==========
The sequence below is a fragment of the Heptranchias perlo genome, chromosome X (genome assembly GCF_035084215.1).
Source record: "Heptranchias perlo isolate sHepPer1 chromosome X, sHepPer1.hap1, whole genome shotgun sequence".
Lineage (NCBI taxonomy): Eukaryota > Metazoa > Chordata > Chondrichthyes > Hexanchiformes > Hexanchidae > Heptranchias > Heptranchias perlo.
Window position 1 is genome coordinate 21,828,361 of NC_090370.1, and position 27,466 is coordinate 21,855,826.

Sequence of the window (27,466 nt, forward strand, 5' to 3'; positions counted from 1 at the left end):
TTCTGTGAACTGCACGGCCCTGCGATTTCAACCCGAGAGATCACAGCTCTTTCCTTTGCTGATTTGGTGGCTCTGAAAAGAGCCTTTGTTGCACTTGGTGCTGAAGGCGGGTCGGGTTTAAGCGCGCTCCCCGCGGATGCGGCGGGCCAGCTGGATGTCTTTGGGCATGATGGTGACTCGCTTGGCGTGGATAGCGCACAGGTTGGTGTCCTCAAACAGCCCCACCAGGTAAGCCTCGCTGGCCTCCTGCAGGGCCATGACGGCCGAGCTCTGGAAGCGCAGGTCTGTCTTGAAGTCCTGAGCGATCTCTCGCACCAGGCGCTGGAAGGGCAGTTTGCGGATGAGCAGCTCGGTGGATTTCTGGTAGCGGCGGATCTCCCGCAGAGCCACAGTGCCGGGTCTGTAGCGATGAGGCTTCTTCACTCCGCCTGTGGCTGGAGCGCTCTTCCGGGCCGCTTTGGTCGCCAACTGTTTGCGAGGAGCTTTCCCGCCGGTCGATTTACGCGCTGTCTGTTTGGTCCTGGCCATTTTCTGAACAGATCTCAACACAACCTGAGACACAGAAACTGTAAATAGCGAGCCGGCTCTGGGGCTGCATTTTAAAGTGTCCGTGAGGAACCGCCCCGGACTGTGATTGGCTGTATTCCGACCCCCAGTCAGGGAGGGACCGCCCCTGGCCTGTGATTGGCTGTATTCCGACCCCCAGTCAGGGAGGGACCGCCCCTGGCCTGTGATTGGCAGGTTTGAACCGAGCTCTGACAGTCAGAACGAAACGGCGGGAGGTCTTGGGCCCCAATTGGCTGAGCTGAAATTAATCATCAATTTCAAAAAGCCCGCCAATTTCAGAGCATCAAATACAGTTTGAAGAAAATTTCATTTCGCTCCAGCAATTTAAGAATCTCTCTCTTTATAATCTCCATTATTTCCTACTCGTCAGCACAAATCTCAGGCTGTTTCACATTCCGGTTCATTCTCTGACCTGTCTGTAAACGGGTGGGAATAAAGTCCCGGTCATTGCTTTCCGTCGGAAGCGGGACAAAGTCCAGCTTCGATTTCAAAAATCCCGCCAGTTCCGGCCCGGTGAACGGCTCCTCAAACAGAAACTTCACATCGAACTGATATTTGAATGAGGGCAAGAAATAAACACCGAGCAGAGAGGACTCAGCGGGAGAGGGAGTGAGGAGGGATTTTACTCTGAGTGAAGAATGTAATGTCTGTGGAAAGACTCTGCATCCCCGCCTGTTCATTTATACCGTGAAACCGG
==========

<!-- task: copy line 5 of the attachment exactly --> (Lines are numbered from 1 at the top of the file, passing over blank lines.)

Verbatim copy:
Sequence of the window (27,466 nt, forward strand, 5' to 3'; positions counted from 1 at the left end):